Tires, Front: 120/70-ZR17
Rear: 180/55-ZR17
Wet Weight: 663 lbs.
Load Capacity: 448 lbs.
GVWR: 1,111 lbs.

Performance
Fuel Capacity: 6.6 gals., last 1.3 gals. warning light on
MPG: 86 PON min. (high/avg/low) 48.4/40.8/35.6
Estimated Range: 269 miles
Indicated RPM at 60 MPH: 3,000

This sidebar was published as part of our 2013 Sport-Touring Comparison Test: BMW K1600GT, BMW R1200RT, Kawasaki Concours 14, Triumph Trophy, Yamaha FJR1300.

12 COMMENTS

  1. Don’t know if anyone else has caught this but Yamaha’s website lists the wet weight of the FJR1300 at 637 lbs, while this review has it at 663. If there’s a reason for this difference, I suggest that you mention it in your review.

    • 6 years later, but they list wet weight on the review. Yamaha lists dry weight. So there’s ~30 lbs of oil, gas, and coolant. It is a bit heavy for what it is, given that the RT is a physically larger bike with a much larger fairing.

  2. Motorcycle manufacturers have a long history of understating motorcycle weights, hoping to convince the world that their bikes are lighter than they actually are. Weights used to be quoted as “dry,” which was without gas, oil, coolant, and other fluids, and sometimes excluding the battery. Even these weights used to be mysteriously low, leading to jokes about test bikes having helium-filled tires. These days, most OEMs quote “wet” or curb or ready-to-ride weights, and they seem to be much closer to reality than in the past. In fact, sometimes the wet weights we quote are actually lower than official specs (when Rider tests a motorcycle, it is always weighed with all fluids, a full tank of gas, and, if applicable, as-tested accessories). We don’t have a good reason why the wet weight we quoted for the 2013 Yamaha FJR1300, using the same, calibrated scale that we’ve been using for years, is so much higher than what is quoted on Yamaha’s website. We suspect they were being optimistic.

    • Thanks for responding to my note about weights. So you normally weigh bikes for your reviews? Most of the time when a reviewer lists motorcycle specifications, the specs match exactly that of the manufacturer. This is why I mentioned the weight difference. I thought this might have been the result of a typo. If not, the difference was enough to at least wonder why it came out that way. Thanks again for this information. From now on, I’ll be a little bit more skeptical with manufacturer’s specs.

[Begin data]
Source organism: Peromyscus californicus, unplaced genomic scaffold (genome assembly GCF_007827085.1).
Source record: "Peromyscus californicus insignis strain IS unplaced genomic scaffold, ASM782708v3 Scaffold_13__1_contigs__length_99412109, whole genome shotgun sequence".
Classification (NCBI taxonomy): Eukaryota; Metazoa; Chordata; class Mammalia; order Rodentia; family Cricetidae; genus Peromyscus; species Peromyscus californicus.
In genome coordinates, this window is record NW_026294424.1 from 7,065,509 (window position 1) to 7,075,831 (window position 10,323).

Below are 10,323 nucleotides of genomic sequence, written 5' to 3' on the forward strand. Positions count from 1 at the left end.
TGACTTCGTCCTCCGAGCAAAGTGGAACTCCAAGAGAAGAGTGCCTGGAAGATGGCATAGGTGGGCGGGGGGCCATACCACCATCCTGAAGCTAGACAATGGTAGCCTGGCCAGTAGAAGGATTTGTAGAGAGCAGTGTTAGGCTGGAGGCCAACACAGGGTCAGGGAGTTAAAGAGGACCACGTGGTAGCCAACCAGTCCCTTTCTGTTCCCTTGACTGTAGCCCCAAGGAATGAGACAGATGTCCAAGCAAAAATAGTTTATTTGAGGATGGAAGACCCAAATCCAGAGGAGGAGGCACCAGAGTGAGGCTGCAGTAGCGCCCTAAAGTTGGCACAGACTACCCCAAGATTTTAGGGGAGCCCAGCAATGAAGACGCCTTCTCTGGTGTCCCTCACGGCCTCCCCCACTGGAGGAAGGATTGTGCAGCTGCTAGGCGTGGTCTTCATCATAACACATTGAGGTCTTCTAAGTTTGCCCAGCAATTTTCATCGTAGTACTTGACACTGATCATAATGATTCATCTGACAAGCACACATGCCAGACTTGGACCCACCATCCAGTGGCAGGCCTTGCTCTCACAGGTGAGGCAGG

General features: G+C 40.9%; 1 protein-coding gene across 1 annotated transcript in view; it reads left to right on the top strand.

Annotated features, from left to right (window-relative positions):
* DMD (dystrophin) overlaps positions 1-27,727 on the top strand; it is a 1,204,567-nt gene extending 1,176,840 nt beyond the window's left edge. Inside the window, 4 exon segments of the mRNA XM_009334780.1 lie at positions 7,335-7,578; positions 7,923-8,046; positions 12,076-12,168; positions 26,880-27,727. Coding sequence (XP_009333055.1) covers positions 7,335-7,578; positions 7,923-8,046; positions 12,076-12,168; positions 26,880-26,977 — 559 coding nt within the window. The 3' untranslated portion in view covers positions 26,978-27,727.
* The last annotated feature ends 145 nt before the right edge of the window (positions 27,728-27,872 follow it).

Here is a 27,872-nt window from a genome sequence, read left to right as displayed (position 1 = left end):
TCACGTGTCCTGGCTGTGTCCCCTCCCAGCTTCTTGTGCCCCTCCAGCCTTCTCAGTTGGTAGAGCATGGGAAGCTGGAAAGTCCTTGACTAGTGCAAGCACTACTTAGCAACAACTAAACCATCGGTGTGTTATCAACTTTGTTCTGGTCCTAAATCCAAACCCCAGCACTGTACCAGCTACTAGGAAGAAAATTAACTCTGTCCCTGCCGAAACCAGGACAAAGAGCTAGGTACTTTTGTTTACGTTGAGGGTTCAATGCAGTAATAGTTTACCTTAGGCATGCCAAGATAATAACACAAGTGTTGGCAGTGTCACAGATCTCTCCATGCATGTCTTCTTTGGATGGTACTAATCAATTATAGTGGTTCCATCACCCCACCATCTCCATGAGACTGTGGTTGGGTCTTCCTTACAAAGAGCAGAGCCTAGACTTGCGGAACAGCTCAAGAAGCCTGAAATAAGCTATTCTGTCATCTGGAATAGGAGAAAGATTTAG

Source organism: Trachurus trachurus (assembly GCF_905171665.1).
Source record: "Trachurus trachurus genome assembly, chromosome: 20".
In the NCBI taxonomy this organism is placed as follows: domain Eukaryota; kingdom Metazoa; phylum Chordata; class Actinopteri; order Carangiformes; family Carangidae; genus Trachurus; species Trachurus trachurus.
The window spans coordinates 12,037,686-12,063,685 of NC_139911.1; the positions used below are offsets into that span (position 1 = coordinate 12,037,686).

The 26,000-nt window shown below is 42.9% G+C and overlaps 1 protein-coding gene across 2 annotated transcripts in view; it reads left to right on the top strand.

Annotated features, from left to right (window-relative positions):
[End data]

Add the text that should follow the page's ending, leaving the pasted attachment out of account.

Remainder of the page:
3. I bought my Fjr1300 in October 2001 and kept it for almost 10 years. Great bike but ask any owner from then to now what the bike is missing and they all say: one more gear….. Yamaha listen to your customers please…..

  4. I don’t understand the fascination with more gears, which just equates to more work while riding. Granted, I’ve only been riding for 42 years now, and have owned all types of bikes, but I’ve never once returned home from a trip and said to myself, “Geez, I which I could have shifted more often during those hundreds (or thousands) of miles”. Not once.

    Isn’t riding about taking the perfect line, concise throttle control in a curve, proper weight shifting, appropriate braking, etc? If one still feels the need to practice shifting after a million times at it, then go for it. That’s one riding activity that doesn’t add to the experience for me.

    If the bike can pull cleanly from zero to well into the triple digits with just five gears, then what’s the problem with that?

    To put my comment into better perspective, the last 30+ bikes I’ve owed had 6 cogs, including a BMW K1300S, and I’ve never owned an FJR.